Local News

  • Tips for staying healthy in the heat

    With temperatures expected to peak in the 100s this week, Hardin County area residents may want to be especially vigilant when it comes to taking care of their bodies. Here are some tips about staying healthy in the heat from Donny Gill, community health educator for the Hardin County Health Department:


  • Hottest jobs in Hardin County

    Not everyone in Hardin County spends the hot summer inside an air-conditioned building.

    Some people work under conditions of extreme heat and it’s about to get hotter. Forecasters predict temperatures at or near 100 degrees the next several days. Record temperatures are being challenged.

    Here are three of Hardin County’s hottest jobs:


    Even with the front door swinging wide open, the Clotheshanger still is about 10 degrees hotter than the air outside.

  • Colvin, Pritchard to serve as cooling stations

    The News-Enterprise

  • County hires new E-911 director

    Hardin Fiscal Court filled a key vacancy Tuesday at E-911.

    Charles “Bob” Hammonds has been hired to serve as deputy director of the E-911 Dispatch Center. He fills the void left by Bob Hornback, who retired in April after 30 years of government service. Hammond begins work Monday, according to county officials.

    Since Hornback’s departure, E-911 has been placed under the direction of Hardin County Emergency Management. Hammonds will answer directly to Hardin County Emergency Service Administrator David Underwood.

  • HMH budget outlines surge in revenue, patient growth

    Hardin Memorial Hospital adopted its 2013 budget Wednesday expecting revenues nearly $20 million greater than last year’s budget and eclipsing 2011 by $43 million.

    With the surge in revenue comes a $21 million increase in expenses, HMH President and CEO Dennis Johnson said.

    Cost increases are fueled by multiple factors, including an expansion of staff and expenses attached to the first phase of a federally mandated electronic medical record.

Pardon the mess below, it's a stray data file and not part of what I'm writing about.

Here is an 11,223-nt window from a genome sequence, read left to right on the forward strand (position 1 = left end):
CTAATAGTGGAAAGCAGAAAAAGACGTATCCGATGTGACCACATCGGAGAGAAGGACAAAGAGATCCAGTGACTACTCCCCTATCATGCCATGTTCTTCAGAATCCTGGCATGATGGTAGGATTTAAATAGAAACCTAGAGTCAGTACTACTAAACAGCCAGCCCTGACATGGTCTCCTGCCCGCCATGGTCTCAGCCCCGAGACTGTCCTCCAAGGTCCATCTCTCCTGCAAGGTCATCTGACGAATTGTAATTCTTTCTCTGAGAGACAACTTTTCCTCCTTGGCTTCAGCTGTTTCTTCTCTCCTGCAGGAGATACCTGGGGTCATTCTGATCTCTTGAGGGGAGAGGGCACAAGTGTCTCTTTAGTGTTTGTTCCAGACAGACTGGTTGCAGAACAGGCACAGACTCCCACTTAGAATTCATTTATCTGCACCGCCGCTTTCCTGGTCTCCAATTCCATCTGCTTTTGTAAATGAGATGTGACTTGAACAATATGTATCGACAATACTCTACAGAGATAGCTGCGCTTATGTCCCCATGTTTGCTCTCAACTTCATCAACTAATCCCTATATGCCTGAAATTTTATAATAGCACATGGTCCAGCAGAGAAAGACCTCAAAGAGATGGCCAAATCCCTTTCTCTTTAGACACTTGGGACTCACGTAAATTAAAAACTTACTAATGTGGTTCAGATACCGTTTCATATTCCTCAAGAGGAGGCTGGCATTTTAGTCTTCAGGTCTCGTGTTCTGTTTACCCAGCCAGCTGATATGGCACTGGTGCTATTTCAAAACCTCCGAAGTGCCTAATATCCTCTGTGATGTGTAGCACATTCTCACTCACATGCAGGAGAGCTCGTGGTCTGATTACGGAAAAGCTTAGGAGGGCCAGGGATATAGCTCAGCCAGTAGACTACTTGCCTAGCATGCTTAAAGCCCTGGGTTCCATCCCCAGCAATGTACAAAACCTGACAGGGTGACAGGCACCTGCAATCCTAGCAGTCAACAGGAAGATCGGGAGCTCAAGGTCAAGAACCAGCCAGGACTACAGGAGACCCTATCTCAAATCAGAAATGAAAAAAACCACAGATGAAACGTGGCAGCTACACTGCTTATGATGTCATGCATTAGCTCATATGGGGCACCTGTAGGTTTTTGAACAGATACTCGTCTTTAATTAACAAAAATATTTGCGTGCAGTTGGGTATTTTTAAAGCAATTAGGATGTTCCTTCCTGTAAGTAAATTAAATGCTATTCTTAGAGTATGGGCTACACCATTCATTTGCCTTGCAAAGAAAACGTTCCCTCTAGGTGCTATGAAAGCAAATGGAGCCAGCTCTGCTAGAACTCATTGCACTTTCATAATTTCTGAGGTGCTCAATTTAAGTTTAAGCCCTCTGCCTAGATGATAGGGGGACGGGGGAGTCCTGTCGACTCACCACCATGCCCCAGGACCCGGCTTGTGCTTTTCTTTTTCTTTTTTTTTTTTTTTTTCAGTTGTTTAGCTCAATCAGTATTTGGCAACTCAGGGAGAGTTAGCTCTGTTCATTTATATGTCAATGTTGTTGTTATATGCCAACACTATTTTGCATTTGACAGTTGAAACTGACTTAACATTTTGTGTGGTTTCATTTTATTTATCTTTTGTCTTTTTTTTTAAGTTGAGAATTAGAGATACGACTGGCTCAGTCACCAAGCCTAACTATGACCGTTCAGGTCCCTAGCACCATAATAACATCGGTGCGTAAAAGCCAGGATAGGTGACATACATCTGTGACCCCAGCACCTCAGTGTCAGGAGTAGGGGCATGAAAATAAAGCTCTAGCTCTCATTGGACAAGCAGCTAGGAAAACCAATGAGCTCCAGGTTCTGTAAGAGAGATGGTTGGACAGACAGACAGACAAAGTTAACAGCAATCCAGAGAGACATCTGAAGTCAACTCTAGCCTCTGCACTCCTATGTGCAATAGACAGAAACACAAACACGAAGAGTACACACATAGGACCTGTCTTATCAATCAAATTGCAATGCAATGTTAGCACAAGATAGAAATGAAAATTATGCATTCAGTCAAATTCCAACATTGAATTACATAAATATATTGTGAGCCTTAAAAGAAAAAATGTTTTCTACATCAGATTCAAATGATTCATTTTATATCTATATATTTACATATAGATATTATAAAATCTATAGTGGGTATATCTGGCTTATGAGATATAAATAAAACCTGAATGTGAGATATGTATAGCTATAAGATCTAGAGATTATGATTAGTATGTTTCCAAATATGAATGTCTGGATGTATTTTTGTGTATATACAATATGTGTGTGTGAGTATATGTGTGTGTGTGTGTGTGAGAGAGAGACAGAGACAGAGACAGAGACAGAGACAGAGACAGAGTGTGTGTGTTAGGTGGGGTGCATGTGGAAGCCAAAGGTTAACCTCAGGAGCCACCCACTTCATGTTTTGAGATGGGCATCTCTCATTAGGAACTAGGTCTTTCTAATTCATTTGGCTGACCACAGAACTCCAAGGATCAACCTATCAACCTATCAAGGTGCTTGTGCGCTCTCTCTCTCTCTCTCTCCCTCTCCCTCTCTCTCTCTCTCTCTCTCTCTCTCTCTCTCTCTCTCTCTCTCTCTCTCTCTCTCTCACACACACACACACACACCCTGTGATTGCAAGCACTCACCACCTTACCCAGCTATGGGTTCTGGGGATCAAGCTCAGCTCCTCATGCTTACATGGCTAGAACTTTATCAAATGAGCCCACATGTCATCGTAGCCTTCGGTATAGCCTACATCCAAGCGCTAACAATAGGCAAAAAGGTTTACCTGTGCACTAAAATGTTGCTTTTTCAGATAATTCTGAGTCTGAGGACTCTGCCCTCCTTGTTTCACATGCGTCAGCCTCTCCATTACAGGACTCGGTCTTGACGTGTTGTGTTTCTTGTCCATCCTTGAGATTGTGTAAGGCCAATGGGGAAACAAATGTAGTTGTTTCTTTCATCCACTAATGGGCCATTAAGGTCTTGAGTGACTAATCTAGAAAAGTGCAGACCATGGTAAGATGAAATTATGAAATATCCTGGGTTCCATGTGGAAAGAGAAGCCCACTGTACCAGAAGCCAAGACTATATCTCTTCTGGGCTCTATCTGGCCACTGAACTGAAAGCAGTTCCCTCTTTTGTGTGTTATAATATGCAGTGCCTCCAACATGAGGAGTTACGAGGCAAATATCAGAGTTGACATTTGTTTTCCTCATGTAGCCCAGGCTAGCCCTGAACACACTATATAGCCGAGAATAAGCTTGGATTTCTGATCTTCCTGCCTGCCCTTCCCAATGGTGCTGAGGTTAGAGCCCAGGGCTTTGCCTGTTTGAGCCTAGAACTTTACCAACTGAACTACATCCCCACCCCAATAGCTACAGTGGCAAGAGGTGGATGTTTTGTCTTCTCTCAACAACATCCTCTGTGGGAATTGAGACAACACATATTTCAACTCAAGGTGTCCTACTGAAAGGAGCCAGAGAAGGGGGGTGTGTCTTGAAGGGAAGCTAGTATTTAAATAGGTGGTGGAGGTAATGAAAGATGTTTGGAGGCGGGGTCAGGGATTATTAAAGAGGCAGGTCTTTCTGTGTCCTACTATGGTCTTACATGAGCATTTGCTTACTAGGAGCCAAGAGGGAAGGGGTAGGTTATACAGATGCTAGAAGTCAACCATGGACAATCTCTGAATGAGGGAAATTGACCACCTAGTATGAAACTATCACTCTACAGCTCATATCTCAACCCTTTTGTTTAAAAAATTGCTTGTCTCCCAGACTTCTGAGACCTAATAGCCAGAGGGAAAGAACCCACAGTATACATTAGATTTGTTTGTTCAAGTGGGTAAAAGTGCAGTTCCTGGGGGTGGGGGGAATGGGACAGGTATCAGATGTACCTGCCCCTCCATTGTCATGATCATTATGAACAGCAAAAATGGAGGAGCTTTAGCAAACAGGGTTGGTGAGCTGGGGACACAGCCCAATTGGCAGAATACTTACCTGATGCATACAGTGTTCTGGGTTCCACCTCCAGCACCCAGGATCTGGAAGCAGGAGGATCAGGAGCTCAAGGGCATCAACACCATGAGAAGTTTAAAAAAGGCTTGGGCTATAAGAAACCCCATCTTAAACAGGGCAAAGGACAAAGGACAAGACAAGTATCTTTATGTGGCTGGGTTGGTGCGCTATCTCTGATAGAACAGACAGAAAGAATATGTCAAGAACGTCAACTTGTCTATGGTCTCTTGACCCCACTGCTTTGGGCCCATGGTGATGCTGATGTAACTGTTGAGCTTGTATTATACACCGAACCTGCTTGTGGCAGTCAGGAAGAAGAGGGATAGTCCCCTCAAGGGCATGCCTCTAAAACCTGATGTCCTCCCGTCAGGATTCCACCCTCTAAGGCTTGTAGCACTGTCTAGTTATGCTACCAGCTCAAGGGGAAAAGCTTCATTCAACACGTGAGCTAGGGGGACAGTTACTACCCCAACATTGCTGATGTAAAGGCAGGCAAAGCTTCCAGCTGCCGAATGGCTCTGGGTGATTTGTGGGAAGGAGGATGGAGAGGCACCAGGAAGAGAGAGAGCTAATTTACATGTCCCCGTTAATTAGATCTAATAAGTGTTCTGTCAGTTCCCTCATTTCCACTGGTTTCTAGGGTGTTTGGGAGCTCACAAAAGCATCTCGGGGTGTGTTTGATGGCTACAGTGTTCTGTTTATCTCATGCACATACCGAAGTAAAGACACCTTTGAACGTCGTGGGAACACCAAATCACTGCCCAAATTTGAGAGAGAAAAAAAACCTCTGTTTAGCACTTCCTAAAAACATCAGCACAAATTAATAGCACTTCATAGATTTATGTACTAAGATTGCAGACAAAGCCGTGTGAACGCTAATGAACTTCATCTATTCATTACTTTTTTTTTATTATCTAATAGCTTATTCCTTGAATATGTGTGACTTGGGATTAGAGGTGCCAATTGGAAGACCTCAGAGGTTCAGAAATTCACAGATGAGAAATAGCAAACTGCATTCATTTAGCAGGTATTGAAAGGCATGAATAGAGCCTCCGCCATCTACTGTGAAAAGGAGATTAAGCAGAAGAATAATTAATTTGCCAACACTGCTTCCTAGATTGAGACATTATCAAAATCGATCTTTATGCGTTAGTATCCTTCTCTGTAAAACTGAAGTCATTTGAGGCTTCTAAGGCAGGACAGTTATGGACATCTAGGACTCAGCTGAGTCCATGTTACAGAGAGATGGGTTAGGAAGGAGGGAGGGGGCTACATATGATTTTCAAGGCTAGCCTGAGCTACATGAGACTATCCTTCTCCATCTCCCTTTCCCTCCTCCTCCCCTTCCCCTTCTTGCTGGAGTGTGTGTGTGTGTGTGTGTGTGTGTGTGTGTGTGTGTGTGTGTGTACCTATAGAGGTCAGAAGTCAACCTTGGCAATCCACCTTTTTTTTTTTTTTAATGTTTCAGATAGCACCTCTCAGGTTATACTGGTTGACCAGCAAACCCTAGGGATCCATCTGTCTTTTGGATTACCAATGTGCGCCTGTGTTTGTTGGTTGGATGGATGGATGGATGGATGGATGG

• Keeping trim
  • Freedom Day returns for sixth installment

    Gloryland Harvest Church in Radcliff celebrates freedom in its distinct way after half a dozen years of welcoming the community to its home around Independence Day.

    The Freedom Day celebration weekend kicked off Thursday night as the church comes alive with the whirrs and hums of carnival rides.

    The Rev. Jacob Pearman, pastor, said there is a charge for rides set by the operators. The rides run until 10 p.m. and return at 6 p.m. Friday and Saturday nights leading to a full roster of happenings Sunday.

  • Triple-digit conditions threaten crops

    Hot weather and dry conditions haven’t resulted in much lasting damage to area crops just yet. But local farmers say that easily could change if the triple-digits weather predicted this week doesn’t let up soon.

    Corn is beginning to pollinate and heat can kill pollen before it reaches the silks on the corn, said Bob Wade Jr., who raises corn and soybeans in Sonora, Glendale and LaRue County.

  • Logsdon transitioning to scaled down role at HMH

    After more than 40 years of service to Hardin Memorial Hospital, Diane Logsdon is stepping down as vice president and chief operating officer and transitioning into the newly created role of administrative executive.

    Logsdon, who is looking to reduce her workload, will work directly with HMH President and CEO Dennis Johnson on initiatives regarding community relations, Fort Knox relations and foundation activities, Johnson announced Wednesday during the hospital’s monthly board meeting.

  • Charged with burglary, assault, Radcliff teens plead not guilty

    Two Radcliff teenagers arrested in April and charged with breaking into a residence, assaulting the occupant and taking an undisclosed number of coins pleaded not guilty to all charges when they were arraigned Tuesday in Hardin Circuit Court.

    Shawn Clark, 19, and Cory Bard, 18, each are charged with first-degree complicity to commit robbery, first-degree complicity to commit burglary and fourth-degree complicity to commit assault resulting in no visible injury.